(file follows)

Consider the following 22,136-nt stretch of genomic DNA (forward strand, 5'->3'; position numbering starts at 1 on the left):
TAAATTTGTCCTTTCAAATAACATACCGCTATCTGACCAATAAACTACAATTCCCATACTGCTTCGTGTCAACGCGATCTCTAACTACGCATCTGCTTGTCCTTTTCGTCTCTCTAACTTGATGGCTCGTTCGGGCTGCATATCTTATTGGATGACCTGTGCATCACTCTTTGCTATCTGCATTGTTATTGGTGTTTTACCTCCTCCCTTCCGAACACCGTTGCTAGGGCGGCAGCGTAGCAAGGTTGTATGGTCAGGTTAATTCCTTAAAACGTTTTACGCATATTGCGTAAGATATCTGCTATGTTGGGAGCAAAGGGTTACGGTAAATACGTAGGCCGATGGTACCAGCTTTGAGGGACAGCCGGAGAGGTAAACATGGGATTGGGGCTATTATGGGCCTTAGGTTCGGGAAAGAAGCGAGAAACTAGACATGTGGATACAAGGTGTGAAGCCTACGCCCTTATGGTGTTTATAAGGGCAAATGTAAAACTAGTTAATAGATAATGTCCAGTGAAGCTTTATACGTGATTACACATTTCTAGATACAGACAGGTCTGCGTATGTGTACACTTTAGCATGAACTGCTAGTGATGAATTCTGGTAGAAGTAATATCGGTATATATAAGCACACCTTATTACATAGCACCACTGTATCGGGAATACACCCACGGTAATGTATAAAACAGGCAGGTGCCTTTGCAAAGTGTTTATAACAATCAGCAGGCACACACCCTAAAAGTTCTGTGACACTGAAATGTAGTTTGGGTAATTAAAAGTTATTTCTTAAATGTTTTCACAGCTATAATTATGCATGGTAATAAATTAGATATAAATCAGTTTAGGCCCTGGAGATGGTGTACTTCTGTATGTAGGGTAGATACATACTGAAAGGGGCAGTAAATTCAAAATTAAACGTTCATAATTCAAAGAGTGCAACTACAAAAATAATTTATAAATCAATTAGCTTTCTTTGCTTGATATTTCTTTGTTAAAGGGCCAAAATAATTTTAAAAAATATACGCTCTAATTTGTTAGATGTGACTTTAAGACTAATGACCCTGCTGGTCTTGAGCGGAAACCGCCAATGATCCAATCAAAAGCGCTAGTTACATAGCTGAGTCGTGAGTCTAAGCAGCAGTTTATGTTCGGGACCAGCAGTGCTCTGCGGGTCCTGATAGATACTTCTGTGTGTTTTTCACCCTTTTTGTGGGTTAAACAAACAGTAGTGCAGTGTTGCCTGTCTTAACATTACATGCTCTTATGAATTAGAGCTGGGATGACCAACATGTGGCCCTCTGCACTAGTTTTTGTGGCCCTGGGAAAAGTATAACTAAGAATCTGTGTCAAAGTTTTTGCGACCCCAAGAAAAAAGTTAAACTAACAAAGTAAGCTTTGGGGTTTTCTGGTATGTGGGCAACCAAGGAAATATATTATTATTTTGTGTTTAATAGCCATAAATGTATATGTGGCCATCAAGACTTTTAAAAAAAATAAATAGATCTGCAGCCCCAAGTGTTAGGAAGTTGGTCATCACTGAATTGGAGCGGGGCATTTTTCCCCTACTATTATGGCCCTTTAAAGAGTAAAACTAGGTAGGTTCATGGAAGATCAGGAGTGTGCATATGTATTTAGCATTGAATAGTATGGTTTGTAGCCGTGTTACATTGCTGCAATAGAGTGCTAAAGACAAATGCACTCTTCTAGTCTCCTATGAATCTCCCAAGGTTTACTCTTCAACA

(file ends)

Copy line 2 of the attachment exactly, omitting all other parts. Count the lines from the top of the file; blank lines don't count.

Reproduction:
TAAATTTGTCCTTTCAAATAACATACCGCTATCTGACCAATAAACTACAATTCCCATACTGCTTCGTGTCAACGCGATCTCTAACTACGCATCTGCTTGTCCTTTTCGTCTCTCTAACTTGATGGCTCGTTCGGGCTGCATATCTTATTGGATGACCTGTGCATCACTCTTTGCTATCTGCATTGTTATTGGTGTTTTACCTCCTCCCTTCCGAACACCGTTGCTAGGGCGGCAGCGTAGCAAGGTTGTATGGTCAGGTTAATTCCTTAAAACGTTTTACGCATATTGCGTAAGATATCTGCTATGTTGGGAGCAAAGGGTTACGGTAAATACGTAGGCCGATGGTACCAGCTTTGAGGGACAGCCGGAGAGGTAAACATGGGATTGGGGCTATTATGGGCCTTAGGTTCGGGAAAGAAGCGAGAAACTAGACATGTGGATACAAGGTGTGAAGCCTACGCCCTTATGGTGTTTATAAGGGCAAATGTAAAACTAGTTAATAGATAATGTCCAGTGAAGCTTTATACGTGATTACACATTTCTAGATACAGACAGGTCTGCGTATGTGTACACTTTAGCATGAACTGCTAGTGATGAATTCTGGTAGAAGTAATATCGGTATATATAAGCACACCTTATTACATAGCACCACTGTATCGGGAATACACCCACGGTAATGTATAAAACAGGCAGGTGCCTTTGCAAAGTGTTTATAACAATCAGCAGGCACACACCCTAAAAGTTCTGTGACACTGAAATGTAGTTTGGGTAATTAAAAGTTATTTCTTAAATGTTTTCACAGCTATAATTATGCATGGTAATAAATTAGATATAAATCAGTTTAGGCCCTGGAGATGGTGTACTTCTGTATGTAGGGTAGATACATACTGAAAGGGGCAGTAAATTCAAAATTAAACGTTCATAATTCAAAGAGTGCAACTACAAAAATAATTTATAAATCAATTAGCTTTCTTTGCTTGATATTTCTTTGTTAAAGGGCCAAAATAATTTTAAAAAATATACGCTCTAATTTGTTAGATGTGACTTTAAGACTAATGACCCTGCTGGTCTTGAGCGGAAACCGCCAATGATCCAATCAAAAGCGCTAGTTACATAGCTGAGTCGTGAGTCTAAGCAGCAGTTTATGTTCGGGACCAGCAGTGCTCTGCGGGTCCTGATAGATACTTCTGTGTGTTTTTCACCCTTTTTGTGGGTTAAACAAACAGTAGTGCAGTGTTGCCTGTCTTAACATTACATGCTCTTATGAATTAGAGCTGGGATGACCAACATGTGGCCCTCTGCACTAGTTTTTGTGGCCCTGGGAAAAGTATAACTAAGAATCTGTGTCAAAGTTTTTGCGACCCCAAGAAAAAAGTTAAACTAACAAAGTAAGCTTTGGGGTTTTCTGGTATGTGGGCAACCAAGGAAATATATTATTATTTTGTGTTTAATAGCCATAAATGTATATGTGGCCATCAAGACTTTTAAAAAAAATAAATAGATCTGCAGCCCCAAGTGTTAGGAAGTTGGTCATCACTGAATTGGAGCGGGGCATTTTTCCCCTACTATTATGGCCCTTTAAAGAGTAAAACTAGGTAGGTTCATGGAAGATCAGGAGTGTGCATATGTATTTAGCATTGAATAGTATGGTTTGTAGCCGTGTTACATTGCTGCAATAGAGTGCTAAAGACAAATGCACTCTTCTAGTCTCCTATGAATCTCCCAAGGTTTACTCTTCAACA